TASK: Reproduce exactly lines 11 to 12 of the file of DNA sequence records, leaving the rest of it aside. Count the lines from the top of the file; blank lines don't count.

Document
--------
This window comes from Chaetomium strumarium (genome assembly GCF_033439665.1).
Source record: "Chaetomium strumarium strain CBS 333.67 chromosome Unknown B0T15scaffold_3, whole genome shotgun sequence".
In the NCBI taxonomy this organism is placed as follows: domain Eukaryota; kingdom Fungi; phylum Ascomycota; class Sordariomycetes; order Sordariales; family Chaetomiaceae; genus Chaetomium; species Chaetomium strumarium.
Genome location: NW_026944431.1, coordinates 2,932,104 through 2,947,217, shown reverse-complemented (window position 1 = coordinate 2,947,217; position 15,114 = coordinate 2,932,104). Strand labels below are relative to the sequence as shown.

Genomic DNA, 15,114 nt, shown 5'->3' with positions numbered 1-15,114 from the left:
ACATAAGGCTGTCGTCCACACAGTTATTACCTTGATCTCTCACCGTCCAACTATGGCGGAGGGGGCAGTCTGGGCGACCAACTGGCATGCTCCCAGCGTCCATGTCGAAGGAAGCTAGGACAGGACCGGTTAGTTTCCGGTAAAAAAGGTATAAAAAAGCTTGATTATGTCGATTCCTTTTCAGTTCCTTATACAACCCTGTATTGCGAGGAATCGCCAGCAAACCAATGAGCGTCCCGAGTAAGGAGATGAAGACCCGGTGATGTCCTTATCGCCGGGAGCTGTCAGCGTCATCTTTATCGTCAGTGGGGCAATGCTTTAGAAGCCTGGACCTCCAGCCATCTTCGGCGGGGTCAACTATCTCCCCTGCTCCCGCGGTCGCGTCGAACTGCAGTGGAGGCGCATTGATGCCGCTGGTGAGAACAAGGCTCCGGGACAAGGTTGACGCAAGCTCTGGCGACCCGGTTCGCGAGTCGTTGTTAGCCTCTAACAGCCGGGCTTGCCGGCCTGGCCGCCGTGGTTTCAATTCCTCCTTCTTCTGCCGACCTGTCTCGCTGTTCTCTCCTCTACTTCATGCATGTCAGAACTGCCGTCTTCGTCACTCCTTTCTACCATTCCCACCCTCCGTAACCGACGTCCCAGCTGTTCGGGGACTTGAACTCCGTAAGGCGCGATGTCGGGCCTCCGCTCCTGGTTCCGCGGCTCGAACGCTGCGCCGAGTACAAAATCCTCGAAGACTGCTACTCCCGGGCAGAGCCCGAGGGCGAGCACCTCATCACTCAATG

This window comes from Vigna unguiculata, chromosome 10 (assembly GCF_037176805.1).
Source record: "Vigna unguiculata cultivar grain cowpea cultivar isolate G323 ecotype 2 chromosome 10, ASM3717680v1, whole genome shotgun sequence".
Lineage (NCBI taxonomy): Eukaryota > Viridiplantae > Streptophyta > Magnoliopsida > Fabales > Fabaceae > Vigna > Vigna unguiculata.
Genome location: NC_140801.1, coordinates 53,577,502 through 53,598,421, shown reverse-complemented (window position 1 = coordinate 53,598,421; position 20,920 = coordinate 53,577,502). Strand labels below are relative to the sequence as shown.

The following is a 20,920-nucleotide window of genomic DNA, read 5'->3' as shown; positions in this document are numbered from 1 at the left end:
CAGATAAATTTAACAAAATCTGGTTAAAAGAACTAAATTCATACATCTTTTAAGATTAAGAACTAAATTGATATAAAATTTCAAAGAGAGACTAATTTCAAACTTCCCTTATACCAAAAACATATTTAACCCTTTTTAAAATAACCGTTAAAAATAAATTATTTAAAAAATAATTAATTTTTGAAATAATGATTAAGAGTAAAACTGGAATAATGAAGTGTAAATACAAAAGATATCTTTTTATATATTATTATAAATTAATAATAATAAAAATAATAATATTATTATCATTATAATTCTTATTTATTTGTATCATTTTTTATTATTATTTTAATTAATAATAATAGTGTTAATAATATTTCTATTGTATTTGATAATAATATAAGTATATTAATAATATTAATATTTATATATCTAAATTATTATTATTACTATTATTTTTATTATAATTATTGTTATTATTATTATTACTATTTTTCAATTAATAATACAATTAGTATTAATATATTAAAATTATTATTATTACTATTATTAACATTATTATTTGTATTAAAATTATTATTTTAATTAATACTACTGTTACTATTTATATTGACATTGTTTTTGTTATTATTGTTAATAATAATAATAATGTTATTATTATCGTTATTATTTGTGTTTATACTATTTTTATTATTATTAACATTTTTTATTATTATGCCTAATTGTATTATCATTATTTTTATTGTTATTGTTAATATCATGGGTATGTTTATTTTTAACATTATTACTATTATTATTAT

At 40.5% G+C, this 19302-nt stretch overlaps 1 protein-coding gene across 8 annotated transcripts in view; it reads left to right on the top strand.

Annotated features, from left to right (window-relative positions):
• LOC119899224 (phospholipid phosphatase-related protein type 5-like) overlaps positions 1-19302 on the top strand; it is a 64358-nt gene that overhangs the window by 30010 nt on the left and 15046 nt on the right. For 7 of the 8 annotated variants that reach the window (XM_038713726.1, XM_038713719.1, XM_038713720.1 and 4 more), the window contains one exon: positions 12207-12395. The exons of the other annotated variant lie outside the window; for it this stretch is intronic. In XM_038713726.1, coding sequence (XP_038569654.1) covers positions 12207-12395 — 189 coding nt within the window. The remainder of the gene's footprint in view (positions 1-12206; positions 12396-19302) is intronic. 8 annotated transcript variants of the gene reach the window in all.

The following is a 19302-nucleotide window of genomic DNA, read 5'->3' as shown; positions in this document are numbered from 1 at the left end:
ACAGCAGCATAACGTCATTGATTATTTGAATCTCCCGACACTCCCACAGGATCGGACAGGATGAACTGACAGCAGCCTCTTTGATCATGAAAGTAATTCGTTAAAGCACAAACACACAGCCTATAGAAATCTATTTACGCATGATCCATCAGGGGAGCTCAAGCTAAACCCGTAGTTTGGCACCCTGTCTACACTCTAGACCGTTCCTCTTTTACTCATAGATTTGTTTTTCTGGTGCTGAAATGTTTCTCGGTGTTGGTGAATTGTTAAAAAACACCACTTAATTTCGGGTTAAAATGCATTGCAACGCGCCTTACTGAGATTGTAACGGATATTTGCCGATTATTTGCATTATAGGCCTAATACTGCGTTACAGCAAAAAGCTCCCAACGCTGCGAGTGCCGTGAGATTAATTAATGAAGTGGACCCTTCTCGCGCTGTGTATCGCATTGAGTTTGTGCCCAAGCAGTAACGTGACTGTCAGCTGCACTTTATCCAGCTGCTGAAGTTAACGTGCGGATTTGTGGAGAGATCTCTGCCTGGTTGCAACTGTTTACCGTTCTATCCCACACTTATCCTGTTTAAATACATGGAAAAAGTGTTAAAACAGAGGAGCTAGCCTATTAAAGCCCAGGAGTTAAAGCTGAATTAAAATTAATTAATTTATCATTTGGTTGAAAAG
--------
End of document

The following is a 20,920-nucleotide window of genomic DNA, read 5'->3' as shown; positions in this document are numbered from 1 at the left end:
CAGATAAATTTAACAAAATCTGGTTAAAAGAACTAAATTCATACATCTTTTAAGATTAAGAACTAAATTGATATAAAATTTCAAAGAGAGACTAATTTCAAACTTCCCTTATACCAAAAACATATTTAACCCTTTTTAAAATAACCGTTAAAAATAAATTATTTAAAAAATAATTAATTTTTGAAATAATGATTAAGAGTAAAACTGGAATAATGAAGTGTAAATACAAAAGATATCTTTTTATATATTATTATAAATTAATAATAATAAAAATAATAATATTATTATCATTATAATTCTTATTTATTTGTATCATTTTTTATTATTATTTTAATTAATAATAATAGTGTTAATAATATTTCTATTGTATTTGATAATAATATAAGTATATTAATAATATTAATATTTATATATCTAAATTATTATTATTACTATTATTTTTATTATAATTATTGTTATTATTATTATTACTATTTTTCAATTAATAATACAATTAGTATTAATATATTAAAATTATTATTATTACTATTATTAACATTATTATTTGTATTAAAATTATTATTTTAATTAATACTACTGTTACTATTTATATTGACATTGTTTTTGTTATTATTGTTAATAATAATAATAATGTTATTATTATCGTTATTATTTGTGTTTATACTATTTTTATTATTATTAACATTTTTTATTATTATGCCTAATTGTATTATCATTATTTTTATTGTTATTGTTAATATCATGGGTATGTTTATTTTTAACATTATTACTATTATTATTAT